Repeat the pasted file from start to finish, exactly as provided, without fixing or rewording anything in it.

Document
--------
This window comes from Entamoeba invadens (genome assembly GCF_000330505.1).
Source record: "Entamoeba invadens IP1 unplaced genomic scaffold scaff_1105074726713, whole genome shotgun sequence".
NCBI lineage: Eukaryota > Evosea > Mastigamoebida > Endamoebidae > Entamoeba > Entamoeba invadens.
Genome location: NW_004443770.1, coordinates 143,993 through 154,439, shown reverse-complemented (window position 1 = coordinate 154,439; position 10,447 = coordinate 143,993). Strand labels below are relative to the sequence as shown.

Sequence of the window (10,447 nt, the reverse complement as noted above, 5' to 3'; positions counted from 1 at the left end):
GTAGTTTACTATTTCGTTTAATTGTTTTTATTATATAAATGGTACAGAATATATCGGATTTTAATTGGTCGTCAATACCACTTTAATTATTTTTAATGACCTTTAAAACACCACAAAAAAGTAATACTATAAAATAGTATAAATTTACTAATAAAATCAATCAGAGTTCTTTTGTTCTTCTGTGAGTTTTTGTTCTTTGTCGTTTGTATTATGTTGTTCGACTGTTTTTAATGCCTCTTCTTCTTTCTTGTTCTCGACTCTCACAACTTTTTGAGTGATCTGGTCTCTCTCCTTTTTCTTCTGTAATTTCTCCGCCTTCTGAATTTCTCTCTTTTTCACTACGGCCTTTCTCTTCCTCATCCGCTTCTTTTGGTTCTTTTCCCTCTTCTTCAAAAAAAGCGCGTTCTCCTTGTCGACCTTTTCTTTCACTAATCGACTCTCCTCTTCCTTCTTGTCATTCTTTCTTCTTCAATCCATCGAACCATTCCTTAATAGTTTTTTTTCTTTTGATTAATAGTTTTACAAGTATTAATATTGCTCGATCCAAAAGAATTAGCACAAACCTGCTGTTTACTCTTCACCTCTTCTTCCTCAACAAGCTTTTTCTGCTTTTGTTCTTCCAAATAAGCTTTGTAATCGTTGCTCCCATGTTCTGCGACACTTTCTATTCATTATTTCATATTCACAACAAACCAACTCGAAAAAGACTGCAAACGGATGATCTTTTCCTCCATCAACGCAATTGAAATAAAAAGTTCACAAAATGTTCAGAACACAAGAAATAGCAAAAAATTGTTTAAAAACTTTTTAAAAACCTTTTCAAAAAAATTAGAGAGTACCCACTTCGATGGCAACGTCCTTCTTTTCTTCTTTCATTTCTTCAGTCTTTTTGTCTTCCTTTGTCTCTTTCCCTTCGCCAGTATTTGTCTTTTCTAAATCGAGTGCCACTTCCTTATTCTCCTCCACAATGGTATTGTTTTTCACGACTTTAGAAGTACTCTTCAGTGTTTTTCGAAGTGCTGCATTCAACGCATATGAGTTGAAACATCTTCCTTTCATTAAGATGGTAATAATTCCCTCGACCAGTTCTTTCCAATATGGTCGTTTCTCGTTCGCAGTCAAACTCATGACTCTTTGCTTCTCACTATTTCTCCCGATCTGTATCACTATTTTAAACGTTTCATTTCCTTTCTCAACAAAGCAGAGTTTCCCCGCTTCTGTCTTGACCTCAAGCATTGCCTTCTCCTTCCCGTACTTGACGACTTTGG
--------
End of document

This window comes from Entamoeba invadens (genome assembly GCF_000330505.1).
Source record: "Entamoeba invadens IP1 unplaced genomic scaffold scaff_1105074726713, whole genome shotgun sequence".
NCBI lineage: Eukaryota > Evosea > Mastigamoebida > Endamoebidae > Entamoeba > Entamoeba invadens.
Genome location: NW_004443770.1, coordinates 143,993 through 154,439, shown reverse-complemented (window position 1 = coordinate 154,439; position 10,447 = coordinate 143,993). Strand labels below are relative to the sequence as shown.

Sequence of the window (10,447 nt, the reverse complement as noted above, 5' to 3'; positions counted from 1 at the left end):
GTAGTTTACTATTTCGTTTAATTGTTTTTATTATATAAATGGTACAGAATATATCGGATTTTAATTGGTCGTCAATACCACTTTAATTATTTTTAATGACCTTTAAAACACCACAAAAAAGTAATACTATAAAATAGTATAAATTTACTAATAAAATCAATCAGAGTTCTTTTGTTCTTCTGTGAGTTTTTGTTCTTTGTCGTTTGTATTATGTTGTTCGACTGTTTTTAATGCCTCTTCTTCTTTCTTGTTCTCGACTCTCACAACTTTTTGAGTGATCTGGTCTCTCTCCTTTTTCTTCTGTAATTTCTCCGCCTTCTGAATTTCTCTCTTTTTCACTACGGCCTTTCTCTTCCTCATCCGCTTCTTTTGGTTCTTTTCCCTCTTCTTCAAAAAAAGCGCGTTCTCCTTGTCGACCTTTTCTTTCACTAATCGACTCTCCTCTTCCTTCTTGTCATTCTTTCTTCTTCAATCCATCGAACCATTCCTTAATAGTTTTTTTTCTTTTGATTAATAGTTTTACAAGTATTAATATTGCTCGATCCAAAAGAATTAGCACAAACCTGCTGTTTACTCTTCACCTCTTCTTCCTCAACAAGCTTTTTCTGCTTTTGTTCTTCCAAATAAGCTTTGTAATCGTTGCTCCCATGTTCTGCGACACTTTCTATTCATTATTTCATATTCACAACAAACCAACTCGAAAAAGACTGCAAACGGATGATCTTTTCCTCCATCAACGCAATTGAAATAAAAAGTTCACAAAATGTTCAGAACACAAGAAATAGCAAAAAATTGTTTAAAAACTTTTTAAAAACCTTTTCAAAAAAATTAGAGAGTACCCACTTCGATGGCAACGTCCTTCTTTTCTTCTTTCATTTCTTCAGTCTTTTTGTCTTCCTTTGTCTCTTTCCCTTCGCCAGTATTTGTCTTTTCTAAATCGAGTGCCACTTCCTTATTCTCCTCCACAATGGTATTGTTTTTCACGACTTTAGAAGTACTCTTCAGTGTTTTTCGAAGTGCTGCATTCAACGCATATGAGTTGAAACATCTTCCTTTCATTAAGATGGTAATAATTCCCTCGACCAGTTCTTTCCAATATGGTCGTTTCTCGTTCGCAGTCAAACTCATGACTCTTTGCTTCTCACTATTTCTCCCGATCTGTATCACTATTTTAAACGTTTCATTTCCTTTCTCAACAAAGCAGAGTTTCCCCGCTTCTGTCTTGACCTCAAGCATTGCCTTCTCCTTCCCGTACTTGACGACTTTGG